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Morphing the Monolith

Microservices can certainly be made to work well for particular types of applications, but is it relevant to the mainstream? Can it replace the traditional architectures of database-driven applications?

Microservice architecture is a type of service-oriented architecture that was developed from the concept of Domain-Driven design (DDD) and consists of loosely-coupled services that are network-based.

It was devised as a way of avoiding the difficulties that are faced when extending a conventional ‘monolithic’ business application to deliver new functionality, which would generally incur the pain of re-engineering parts of a large central database, which performs many interdependent processes. Instead, we define a set microservices, each one with a well-defined scope that it is limited to, but comprehensively covers, a set of business processes that pertain to a single bounded context. This allows relatively autonomous teams to develop functionality in parallel.

It also means that for any particular microservice, you can change code without knowing anything about the internals of the other cooperating microservices, because you don’t share data structures, database schemata, or other internal representations of objects. You interact strictly through clearly-defined APIs.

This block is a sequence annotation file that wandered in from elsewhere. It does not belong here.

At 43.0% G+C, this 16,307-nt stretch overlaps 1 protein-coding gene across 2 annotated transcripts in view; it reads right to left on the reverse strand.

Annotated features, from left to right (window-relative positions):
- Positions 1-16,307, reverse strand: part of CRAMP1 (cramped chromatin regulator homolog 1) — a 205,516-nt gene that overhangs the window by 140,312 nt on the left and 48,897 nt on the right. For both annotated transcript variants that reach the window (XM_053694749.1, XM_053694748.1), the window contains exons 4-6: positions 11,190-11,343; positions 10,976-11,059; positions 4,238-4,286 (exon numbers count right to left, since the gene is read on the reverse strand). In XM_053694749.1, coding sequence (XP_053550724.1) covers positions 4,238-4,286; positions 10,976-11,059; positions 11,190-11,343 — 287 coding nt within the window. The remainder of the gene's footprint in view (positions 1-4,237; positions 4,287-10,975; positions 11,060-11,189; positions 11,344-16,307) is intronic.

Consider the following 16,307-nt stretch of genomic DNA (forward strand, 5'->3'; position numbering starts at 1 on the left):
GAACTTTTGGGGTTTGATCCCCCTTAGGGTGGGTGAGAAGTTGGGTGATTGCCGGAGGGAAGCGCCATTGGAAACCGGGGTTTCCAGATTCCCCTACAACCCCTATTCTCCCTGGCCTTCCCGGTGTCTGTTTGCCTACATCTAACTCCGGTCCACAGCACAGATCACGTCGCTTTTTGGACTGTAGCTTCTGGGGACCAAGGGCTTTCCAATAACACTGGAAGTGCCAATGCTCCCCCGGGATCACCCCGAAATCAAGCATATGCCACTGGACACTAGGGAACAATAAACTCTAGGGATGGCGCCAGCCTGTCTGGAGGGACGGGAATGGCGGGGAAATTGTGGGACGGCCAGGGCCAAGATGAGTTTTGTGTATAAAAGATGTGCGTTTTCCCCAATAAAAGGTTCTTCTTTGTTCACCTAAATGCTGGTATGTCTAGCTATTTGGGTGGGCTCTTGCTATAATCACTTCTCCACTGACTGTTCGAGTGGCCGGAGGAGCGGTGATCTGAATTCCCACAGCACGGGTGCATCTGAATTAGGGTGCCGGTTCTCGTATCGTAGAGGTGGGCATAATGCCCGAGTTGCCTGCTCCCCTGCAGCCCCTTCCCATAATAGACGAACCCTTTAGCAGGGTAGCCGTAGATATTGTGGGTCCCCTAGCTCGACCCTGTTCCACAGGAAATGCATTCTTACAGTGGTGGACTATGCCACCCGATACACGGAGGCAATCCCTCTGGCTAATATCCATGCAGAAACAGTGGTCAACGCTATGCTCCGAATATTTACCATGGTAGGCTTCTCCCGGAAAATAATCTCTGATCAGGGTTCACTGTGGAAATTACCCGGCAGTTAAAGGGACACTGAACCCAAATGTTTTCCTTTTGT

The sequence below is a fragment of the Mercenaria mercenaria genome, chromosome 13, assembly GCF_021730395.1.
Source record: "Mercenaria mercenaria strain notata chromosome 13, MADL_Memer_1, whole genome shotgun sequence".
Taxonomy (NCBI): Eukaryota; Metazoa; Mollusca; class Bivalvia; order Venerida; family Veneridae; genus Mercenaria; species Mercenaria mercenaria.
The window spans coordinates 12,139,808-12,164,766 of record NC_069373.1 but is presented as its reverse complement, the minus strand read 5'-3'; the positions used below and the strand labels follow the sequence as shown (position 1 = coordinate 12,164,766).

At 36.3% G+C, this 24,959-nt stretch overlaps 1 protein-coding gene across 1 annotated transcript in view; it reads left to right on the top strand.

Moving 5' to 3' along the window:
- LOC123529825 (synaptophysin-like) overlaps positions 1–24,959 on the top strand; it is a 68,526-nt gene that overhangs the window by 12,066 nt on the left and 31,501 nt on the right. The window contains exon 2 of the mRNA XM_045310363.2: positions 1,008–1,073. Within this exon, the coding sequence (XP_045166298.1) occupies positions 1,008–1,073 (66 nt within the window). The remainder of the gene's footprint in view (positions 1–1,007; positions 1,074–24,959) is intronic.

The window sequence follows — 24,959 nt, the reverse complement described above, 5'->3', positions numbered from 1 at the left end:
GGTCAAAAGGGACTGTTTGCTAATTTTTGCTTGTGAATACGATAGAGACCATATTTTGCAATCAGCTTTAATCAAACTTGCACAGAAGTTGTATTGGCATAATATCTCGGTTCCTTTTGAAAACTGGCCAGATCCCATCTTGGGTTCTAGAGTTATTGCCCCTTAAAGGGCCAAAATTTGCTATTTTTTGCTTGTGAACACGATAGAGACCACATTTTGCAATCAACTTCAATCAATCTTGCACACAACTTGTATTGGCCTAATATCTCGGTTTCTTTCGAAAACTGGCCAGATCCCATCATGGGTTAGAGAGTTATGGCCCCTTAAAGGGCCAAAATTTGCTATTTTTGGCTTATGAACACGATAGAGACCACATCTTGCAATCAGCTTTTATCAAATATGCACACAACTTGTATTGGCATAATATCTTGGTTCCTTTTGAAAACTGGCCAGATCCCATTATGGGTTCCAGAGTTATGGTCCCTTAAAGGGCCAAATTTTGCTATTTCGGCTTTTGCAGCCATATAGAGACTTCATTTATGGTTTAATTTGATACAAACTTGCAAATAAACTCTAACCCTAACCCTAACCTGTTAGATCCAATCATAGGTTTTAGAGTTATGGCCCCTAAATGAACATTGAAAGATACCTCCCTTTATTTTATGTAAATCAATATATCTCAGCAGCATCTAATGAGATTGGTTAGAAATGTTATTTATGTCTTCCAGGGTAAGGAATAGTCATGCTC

However, by cutting out the ‘monolith’, you now need to move data safely, between services, and abandon a half century of painfully-won expertise in maintaining referential integrity, handling concurrent usage and managing transactions. This brings with it some substantial challenges, when designing the microservices architecture:

  • You can’t easily evolve the microservice APIs as your understanding of the domain improves. It isn’t just a matter of understanding the service itself, but also the wider context.
  • You place faith in the reliability and performance of the network, but need to managing network errors and service interruptions, and come up with strategies for such things as resiliency, caching and high latency.
  • Each internal database still needs to be part of your organisation’s auditing strategy. Can you, for example, track changes as part of a fraud investigation?
  • You still need a coordinated approach to defining every datatype that is to be publicly consumed. This can turn out to be extraordinarily complicated.
  • Databases that are used only by a microservices but hold personal data are still subject to international rules on data privacy, retention and so on.
  • You have to rely on a central service for managing distributed transactions.

Microservices have highlighted the inadequacies of the monolithic approach, but do they avoid the problems or merely kick them down the road a bit? Perhaps a more generally-useful approach is to tackle the inflexibility of large relational databases, by changing the way we design databases. Instead of assuming that relational databases are inherently difficult to change quickly, shouldn’t we find a way of doing it? If so, then how? What do you think?

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